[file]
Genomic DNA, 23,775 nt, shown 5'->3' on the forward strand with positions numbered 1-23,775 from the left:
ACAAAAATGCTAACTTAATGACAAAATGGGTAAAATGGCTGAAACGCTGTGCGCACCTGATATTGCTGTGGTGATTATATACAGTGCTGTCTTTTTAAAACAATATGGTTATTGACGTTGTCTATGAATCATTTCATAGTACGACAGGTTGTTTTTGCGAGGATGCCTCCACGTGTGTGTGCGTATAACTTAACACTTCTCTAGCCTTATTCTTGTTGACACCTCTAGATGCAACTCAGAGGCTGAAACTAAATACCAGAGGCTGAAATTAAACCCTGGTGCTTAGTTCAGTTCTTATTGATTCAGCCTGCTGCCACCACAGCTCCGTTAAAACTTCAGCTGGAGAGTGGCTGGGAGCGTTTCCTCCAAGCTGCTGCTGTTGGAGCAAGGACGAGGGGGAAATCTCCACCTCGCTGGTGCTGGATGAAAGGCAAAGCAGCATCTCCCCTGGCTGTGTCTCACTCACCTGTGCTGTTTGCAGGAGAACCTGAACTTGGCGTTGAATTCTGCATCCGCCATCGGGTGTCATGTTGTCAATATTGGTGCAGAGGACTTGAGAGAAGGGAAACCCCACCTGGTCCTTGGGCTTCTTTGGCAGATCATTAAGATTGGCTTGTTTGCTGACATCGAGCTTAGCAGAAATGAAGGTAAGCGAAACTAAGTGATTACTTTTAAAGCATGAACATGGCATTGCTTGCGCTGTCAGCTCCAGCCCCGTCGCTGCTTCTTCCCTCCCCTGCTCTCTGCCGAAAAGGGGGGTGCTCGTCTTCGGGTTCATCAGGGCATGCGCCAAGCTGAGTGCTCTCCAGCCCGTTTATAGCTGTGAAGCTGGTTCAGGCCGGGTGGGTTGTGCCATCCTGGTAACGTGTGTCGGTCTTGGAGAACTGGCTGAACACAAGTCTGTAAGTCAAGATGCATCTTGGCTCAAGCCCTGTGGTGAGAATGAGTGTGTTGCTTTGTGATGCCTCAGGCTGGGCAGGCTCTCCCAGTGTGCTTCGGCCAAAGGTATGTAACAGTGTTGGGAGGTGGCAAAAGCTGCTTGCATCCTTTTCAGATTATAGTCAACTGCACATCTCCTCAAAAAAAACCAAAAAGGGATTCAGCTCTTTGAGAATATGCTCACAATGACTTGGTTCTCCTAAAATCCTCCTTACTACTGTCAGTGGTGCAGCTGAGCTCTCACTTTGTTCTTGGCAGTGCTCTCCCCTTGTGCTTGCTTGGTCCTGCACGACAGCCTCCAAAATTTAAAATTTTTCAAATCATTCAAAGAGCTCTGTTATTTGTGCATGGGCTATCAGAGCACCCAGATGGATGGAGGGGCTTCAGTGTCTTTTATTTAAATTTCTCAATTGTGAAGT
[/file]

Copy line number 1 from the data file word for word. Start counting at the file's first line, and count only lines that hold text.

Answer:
Genomic DNA, 23,775 nt, shown 5'->3' on the forward strand with positions numbered 1-23,775 from the left: